Buddhists are normal ordinary people, and since showing off is not something they like to do, you might be close to one and won’t even know that they’re a Buddhist. There won’t be rituals or prayers, pictures or outfits. Those people in special outfits are the monks and nuns.
The main question here is, what do they do? How do they live their lives, and under what rules?
Who is watching?
Buddhism doesn’t work with an idea of a deity, so there is no hell or heaven, no confessions to be made or forgiveness to be distributed. Let’s say it’s self-controlled. You’re the one in charge. You know how you should behave and what you have to do. Reciting Suttas won’t make you a Buddhist, practicing meditation won’t make you a Buddhist. Thus embodying the philosophy through deed is what will make you Buddhist.
The goal is to achieve nirvana or enlightenment, so doing what is necessary to get there is what makes one a Buddhist. Getting there makes you a Buddha yourself, an enlightened and awakened being.
The Buddha is not watching you, guiding you, or protecting you. The Buddha has come and successfully accomplished his goal. Indeed, he even left a recipe for you to do the same, through his teachings.
They practice the four sublime attitudes:
On their journey to enlightenment, buddhists are encouraged to develop virtues, or sublime attitudes. The more advanced in the journey they are, the deeper their relationship with virtue becomes. As we recognize our suffering and find out about its origins, we begin the process of changing it, of freeing ourselves from that false reality.
Loving kindness is one of these virtues. When we set ourselves free from attachment, hatred and delusion (the origins of all human suffering), we begin to realize that we are just a part of a greater whole. What we do to the other, we do to ourselves. Therefore, being kind to someone is an act of love that requires a lot of understanding.
Being compassionate would be the next step. This is a virtue that deals with how the feelings of the other affect us. And how their suffering becomes ours too. And how happy we feel celebrating victorious events in someone else’s life. This applies to all beings, plants, animals, and humans. They all require a compassionate behavior from us.
The third would be equanimity, which is the attitude of being coherent, and consistent. It is the ability to offer a balanced self to society. It is the result of a tranquil mind. The commitment with our self-improvement is the most equanimous attitude we can develop in favor of the whole community. When we grow, we lift the world up with us.
The last of the 4 sublime attitudes is empathetic joy. This virtue is about transforming the other into a mirror, but a special mirror that only reflects good. The good that is in you. This is what happens when you walk by someone on the street and smile, the person may be surprised and not able to respond, but you can be sure that you’ve helped brighten up their day.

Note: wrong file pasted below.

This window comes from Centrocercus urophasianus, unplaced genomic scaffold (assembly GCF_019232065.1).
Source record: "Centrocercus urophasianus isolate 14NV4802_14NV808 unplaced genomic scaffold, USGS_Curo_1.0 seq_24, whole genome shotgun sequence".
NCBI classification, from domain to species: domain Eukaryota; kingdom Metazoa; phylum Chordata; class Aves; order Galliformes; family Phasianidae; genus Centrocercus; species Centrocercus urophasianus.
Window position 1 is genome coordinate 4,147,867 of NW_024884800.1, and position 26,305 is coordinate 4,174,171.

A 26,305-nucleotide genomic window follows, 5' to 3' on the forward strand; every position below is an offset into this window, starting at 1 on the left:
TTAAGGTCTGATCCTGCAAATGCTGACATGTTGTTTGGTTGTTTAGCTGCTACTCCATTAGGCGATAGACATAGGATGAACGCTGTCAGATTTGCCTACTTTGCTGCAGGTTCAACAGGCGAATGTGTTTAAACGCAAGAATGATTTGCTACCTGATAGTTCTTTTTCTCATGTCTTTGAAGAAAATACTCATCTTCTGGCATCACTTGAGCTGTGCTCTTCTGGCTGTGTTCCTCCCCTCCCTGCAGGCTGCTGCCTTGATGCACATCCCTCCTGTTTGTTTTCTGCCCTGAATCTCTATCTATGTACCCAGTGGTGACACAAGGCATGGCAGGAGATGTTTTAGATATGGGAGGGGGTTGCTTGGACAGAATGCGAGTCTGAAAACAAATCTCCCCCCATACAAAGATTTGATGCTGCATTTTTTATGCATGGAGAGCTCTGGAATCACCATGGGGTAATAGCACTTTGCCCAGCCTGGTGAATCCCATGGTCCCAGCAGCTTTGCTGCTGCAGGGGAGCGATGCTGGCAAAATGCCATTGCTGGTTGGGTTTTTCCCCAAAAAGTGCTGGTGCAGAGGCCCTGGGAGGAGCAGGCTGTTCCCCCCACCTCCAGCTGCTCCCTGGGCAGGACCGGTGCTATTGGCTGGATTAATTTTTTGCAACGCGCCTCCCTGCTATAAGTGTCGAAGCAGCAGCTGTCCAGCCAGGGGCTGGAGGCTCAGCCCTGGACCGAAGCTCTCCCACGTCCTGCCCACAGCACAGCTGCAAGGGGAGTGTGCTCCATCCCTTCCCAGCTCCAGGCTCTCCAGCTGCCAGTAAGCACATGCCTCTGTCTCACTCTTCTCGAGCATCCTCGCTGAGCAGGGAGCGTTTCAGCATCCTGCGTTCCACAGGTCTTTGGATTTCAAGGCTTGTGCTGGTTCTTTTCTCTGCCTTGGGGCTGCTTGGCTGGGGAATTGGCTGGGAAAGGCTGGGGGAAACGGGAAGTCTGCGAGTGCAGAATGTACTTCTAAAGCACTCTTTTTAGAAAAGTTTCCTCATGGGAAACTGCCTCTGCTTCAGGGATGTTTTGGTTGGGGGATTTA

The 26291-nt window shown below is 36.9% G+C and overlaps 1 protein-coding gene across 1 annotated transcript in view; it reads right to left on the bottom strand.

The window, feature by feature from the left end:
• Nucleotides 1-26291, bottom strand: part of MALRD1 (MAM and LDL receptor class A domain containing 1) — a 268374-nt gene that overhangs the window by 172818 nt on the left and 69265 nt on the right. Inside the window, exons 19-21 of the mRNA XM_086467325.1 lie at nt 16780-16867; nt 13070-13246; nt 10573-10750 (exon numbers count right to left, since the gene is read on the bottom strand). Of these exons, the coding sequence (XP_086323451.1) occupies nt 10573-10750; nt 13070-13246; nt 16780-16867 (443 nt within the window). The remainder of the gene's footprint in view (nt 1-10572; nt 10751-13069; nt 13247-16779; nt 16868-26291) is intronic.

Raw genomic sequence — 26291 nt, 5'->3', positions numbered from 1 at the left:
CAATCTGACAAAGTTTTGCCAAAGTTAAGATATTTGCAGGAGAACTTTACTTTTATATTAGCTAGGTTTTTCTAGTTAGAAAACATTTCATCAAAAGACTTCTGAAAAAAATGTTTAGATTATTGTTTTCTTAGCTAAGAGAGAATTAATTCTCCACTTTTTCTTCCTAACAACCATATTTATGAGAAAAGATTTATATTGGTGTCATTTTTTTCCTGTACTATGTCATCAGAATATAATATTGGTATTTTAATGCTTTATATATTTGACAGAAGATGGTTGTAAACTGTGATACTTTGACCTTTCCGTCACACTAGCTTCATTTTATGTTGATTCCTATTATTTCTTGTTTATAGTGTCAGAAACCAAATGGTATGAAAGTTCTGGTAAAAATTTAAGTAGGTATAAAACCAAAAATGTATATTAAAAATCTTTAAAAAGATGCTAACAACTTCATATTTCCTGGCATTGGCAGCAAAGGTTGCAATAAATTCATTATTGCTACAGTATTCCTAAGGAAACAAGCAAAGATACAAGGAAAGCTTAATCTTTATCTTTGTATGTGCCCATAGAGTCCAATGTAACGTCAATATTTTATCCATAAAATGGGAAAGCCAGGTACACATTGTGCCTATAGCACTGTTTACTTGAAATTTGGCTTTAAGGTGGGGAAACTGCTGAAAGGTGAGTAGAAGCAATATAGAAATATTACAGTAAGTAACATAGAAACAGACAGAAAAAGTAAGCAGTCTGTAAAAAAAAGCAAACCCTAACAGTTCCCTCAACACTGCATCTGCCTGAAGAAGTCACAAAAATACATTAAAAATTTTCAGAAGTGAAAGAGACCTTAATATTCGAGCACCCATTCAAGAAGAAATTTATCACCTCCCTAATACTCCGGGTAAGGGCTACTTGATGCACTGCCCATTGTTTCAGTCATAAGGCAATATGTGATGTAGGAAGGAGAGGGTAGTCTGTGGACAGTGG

They enact the main precepts of Buddhism:
These 5 precepts are practiced by the sangha, but the laic community of Buddhists may not practice them all or live them to their deepest.
The first precept is no killing. This should apply to all forms of life, but not all of us are ready for this. Sometimes what holds someone back is a metabolism that cannot do well without animal protein. In another aspect this percept is understood as the point where it is not just about killing, it is about not doing any form of physical harm.
Next, let’s talk about sexual misconduct. Once again, in some Buddhist schools nuns and monks take a celibacy vow. Other lines won’t require that. But what about the common Buddhist, the one that is no monk or nun?
A Buddhist understands that sex can be a physiological need, but that does not justify acting without responsibility. This is especially true when talking about the feelings of the ones involved in the relationship. Sex is a very powerful energy, it is that of creation within us. And as any forms of powerful energy it can hurt badly but it can also heal.
Just like I related no killing with no sexual misconduct because they share the same core concern, do no harm. I’ll talk about another two, which are no bad speech and no intoxicants.
When it comes to intoxicants, it’s not just about drugs or alcohol, but it’s about any substance that can have an addictive quality. These substances generally have a mind altering element to them that may drive us towards harmful acts.
It is inevitable, if you listen to evil, and see evil that this will become natural to you. It might not be scary enough in theory, but that was what Hanna Arendt called the banality of Evil. While covering Eichmann’s judgement in Jerusalem, she noticed by the way he spoke that he really believed what he was doing was something normal, even though what he was doing was objectively wrong and harmful.
When speaking we should be aware of the feelings we’re hiding inside our hearts, always keep in mind, that there won’t be anyone observing you, except your own self. Only say something if it’s necessary, if it’s true and if it’ll make the ones around you feel better. Virtuous livin is difficult.
No stealing seems to be the most basic of all percepts. Make sure all you have has come from your honest and hard labor.
This also applies to people. Don’t steal people’s hearts and attention to do evil, don’t compromise their integrity, don’t shake up their values. We’re responsible for the lives we touch, and the closer we get to enlightenment, the more true this will feel.